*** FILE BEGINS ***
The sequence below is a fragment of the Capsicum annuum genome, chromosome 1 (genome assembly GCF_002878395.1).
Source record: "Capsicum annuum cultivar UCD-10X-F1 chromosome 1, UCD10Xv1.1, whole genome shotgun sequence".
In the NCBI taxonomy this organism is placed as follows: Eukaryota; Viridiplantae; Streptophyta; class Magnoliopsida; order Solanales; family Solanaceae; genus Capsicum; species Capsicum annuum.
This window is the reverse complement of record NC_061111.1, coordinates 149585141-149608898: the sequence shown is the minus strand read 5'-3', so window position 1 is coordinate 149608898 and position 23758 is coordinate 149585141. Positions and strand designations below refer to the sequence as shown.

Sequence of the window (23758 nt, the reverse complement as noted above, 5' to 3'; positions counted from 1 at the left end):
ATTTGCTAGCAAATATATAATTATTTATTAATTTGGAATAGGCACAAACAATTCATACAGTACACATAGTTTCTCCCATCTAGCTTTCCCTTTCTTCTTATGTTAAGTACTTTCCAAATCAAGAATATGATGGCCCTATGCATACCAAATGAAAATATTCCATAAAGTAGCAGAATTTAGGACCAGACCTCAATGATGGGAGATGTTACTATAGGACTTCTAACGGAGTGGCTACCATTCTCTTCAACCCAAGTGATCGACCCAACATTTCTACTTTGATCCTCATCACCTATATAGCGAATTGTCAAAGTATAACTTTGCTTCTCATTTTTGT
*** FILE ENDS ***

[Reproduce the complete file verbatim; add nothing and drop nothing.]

The sequence below is a fragment of the Capsicum annuum genome, chromosome 1 (genome assembly GCF_002878395.1).
Source record: "Capsicum annuum cultivar UCD-10X-F1 chromosome 1, UCD10Xv1.1, whole genome shotgun sequence".
In the NCBI taxonomy this organism is placed as follows: Eukaryota; Viridiplantae; Streptophyta; class Magnoliopsida; order Solanales; family Solanaceae; genus Capsicum; species Capsicum annuum.
This window is the reverse complement of record NC_061111.1, coordinates 149585141-149608898: the sequence shown is the minus strand read 5'-3', so window position 1 is coordinate 149608898 and position 23758 is coordinate 149585141. Positions and strand designations below refer to the sequence as shown.

Sequence of the window (23758 nt, the reverse complement as noted above, 5' to 3'; positions counted from 1 at the left end):
ATTTGCTAGCAAATATATAATTATTTATTAATTTGGAATAGGCACAAACAATTCATACAGTACACATAGTTTCTCCCATCTAGCTTTCCCTTTCTTCTTATGTTAAGTACTTTCCAAATCAAGAATATGATGGCCCTATGCATACCAAATGAAAATATTCCATAAAGTAGCAGAATTTAGGACCAGACCTCAATGATGGGAGATGTTACTATAGGACTTCTAACGGAGTGGCTACCATTCTCTTCAACCCAAGTGATCGACCCAACATTTCTACTTTGATCCTCATCACCTATATAGCGAATTGTCAAAGTATAACTTTGCTTCTCATTTTTGT